But COMEX buyers have to show up for the beatings to stop.

And FWIW I agree with you, it seems to be a reasonable price/time to buy some more physical gold, if you have an interest to do so.

So if you want to blame someone, blame the (COMEX) buyers for not appearing.  They're the real problem.  Shorts will continue shorting until the price gets so cheap buyers will appear.  And this includes buyers in Shanghai, Mumbai, and London too.  For whatever reason, they aren't doing so right now.

Here's the thing.  If "the evil shorts" took out the GC bidstack with only 1500 contracts, that just tells me the bidstack wasn't that deep - because there aren't that many buyers!

davefairtex's picture
davefairtex
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gold: FWIW

It does appear that the buyers are actually showing up today.  I'm not sure if they are enthusiastic enough to push prices higher, and we won't know conclusively until EOD but at least at the moment, volume is high, yet price hasn't gone anywhere - thats a sign of accumulation, when it happens after a long downtrend.

It wouldn't be the worst idea in the world to buy at this point, put a stop below today's low, and see what happens.  Its a bit premature ... but I did it.  :-)

Again the idea is to buy alongside the big money.  You wait for them to show up, and then you jump in.  (And have a stop in case it doesn't work out)

EDIT: and another bit of evidence: silver is doing substantially better than gold.  Apparently silver < $20 is seen as a good deal...

Jim H's picture
Jim H
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Of Useful Idiots...

Well... I just have to jump in here and break my rule of acknowledging the existence of this fetid little corner of the CM website, where we pretend that anything useful can be divined via what I would term, "anti-manipulationist TA".  Where we try to talk the less informed into believing that Gold price contains information.  Why Chris and Adam allow this to happen on their website is beyond me, and I will continue to make these statements when I stick my toes into this swamp as an act of protest.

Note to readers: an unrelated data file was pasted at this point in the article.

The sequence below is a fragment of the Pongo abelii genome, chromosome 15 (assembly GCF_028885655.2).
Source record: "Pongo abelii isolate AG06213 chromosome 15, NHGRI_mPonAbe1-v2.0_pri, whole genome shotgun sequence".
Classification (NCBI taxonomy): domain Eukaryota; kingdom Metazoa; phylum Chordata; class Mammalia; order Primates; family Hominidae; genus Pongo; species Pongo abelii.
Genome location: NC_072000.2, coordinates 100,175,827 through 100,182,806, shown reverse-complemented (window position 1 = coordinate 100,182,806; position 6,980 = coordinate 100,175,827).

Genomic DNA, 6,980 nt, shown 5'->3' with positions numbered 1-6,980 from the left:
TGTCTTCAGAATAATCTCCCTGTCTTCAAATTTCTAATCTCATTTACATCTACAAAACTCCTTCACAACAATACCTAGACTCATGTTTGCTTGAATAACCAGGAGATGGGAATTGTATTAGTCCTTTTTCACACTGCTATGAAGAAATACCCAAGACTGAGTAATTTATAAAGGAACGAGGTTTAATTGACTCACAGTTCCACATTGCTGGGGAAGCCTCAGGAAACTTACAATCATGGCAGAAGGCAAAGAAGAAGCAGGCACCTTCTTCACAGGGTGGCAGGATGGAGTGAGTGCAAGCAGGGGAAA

Turd Ferguson has called Dan Norcini and the like, "useful idiots" for their tendency to play along with the forces doing the manipulation, and giving them cover for their deeds.  Turd, who's real name is Craig Hemke, said in a recent post;

http://www.tfmetalsreport.com/blog/5234/sick-lies-and-liars?page=5 

You see, gold manipulation is not a "conspiracy theory", it is a HISTORICAL FACT. Those that deny this FACT can only do so under the following conditions:

  • That person is underinformed and/or naive.
  • That person is an ardent believer in the status quo (see bullet point above).
  • That person has an agenda and is purposefully trying to mislead you.

It is predictable I think that, rather than addressing the data HRunner presented, DaveF would make the discussion into one about the Zen of trading, and emotions.  In my book, it is OK to get mad about manipulation, because it is part of the big pretend ponzi propaganda lie that we are all living in the US (and some other countries as well) .. and if that does not piss you off, nothing will.  

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Jim H
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For those new to these kinds of conversations....

Realize this;

When DaveF talks about, "buyers", and "sellers" he is talking about the traders of Gold futures contracts.  The real buyers and sellers of physical are those transacting through London's spot market, and this is what William Kaye is talking about here,